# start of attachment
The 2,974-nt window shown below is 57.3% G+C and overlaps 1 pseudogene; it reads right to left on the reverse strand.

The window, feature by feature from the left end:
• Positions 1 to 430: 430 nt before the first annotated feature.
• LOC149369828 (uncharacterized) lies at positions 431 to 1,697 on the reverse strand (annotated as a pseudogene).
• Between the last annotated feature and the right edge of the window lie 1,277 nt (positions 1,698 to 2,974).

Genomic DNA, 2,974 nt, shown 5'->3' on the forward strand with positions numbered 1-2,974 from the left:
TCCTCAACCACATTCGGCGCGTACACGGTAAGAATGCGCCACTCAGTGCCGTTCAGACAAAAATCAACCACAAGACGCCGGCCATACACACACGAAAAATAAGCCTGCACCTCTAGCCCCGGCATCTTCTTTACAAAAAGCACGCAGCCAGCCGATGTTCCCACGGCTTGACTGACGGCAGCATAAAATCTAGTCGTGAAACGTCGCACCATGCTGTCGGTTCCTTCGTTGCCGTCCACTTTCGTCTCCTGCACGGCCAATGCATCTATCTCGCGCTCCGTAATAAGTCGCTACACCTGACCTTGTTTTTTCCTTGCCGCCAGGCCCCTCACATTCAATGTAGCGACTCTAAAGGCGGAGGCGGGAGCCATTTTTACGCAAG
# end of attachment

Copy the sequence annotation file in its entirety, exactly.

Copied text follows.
The 2,974-nt window shown below is 57.3% G+C and overlaps 1 pseudogene; it reads right to left on the reverse strand.

The window, feature by feature from the left end:
• Positions 1 to 430: 430 nt before the first annotated feature.
• LOC149369828 (uncharacterized) lies at positions 431 to 1,697 on the reverse strand (annotated as a pseudogene).
• Between the last annotated feature and the right edge of the window lie 1,277 nt (positions 1,698 to 2,974).

Genomic DNA, 2,974 nt, shown 5'->3' on the forward strand with positions numbered 1-2,974 from the left:
TCCTCAACCACATTCGGCGCGTACACGGTAAGAATGCGCCACTCAGTGCCGTTCAGACAAAAATCAACCACAAGACGCCGGCCATACACACACGAAAAATAAGCCTGCACCTCTAGCCCCGGCATCTTCTTTACAAAAAGCACGCAGCCAGCCGATGTTCCCACGGCTTGACTGACGGCAGCATAAAATCTAGTCGTGAAACGTCGCACCATGCTGTCGGTTCCTTCGTTGCCGTCCACTTTCGTCTCCTGCACGGCCAATGCATCTATCTCGCGCTCCGTAATAAGTCGCTACACCTGACCTTGTTTTTTCCTTGCCGCCAGGCCCCTCACATTCAATGTAGCGACTCTAAAGGCGGAGGCGGGAGCCATTTTTACGCAAG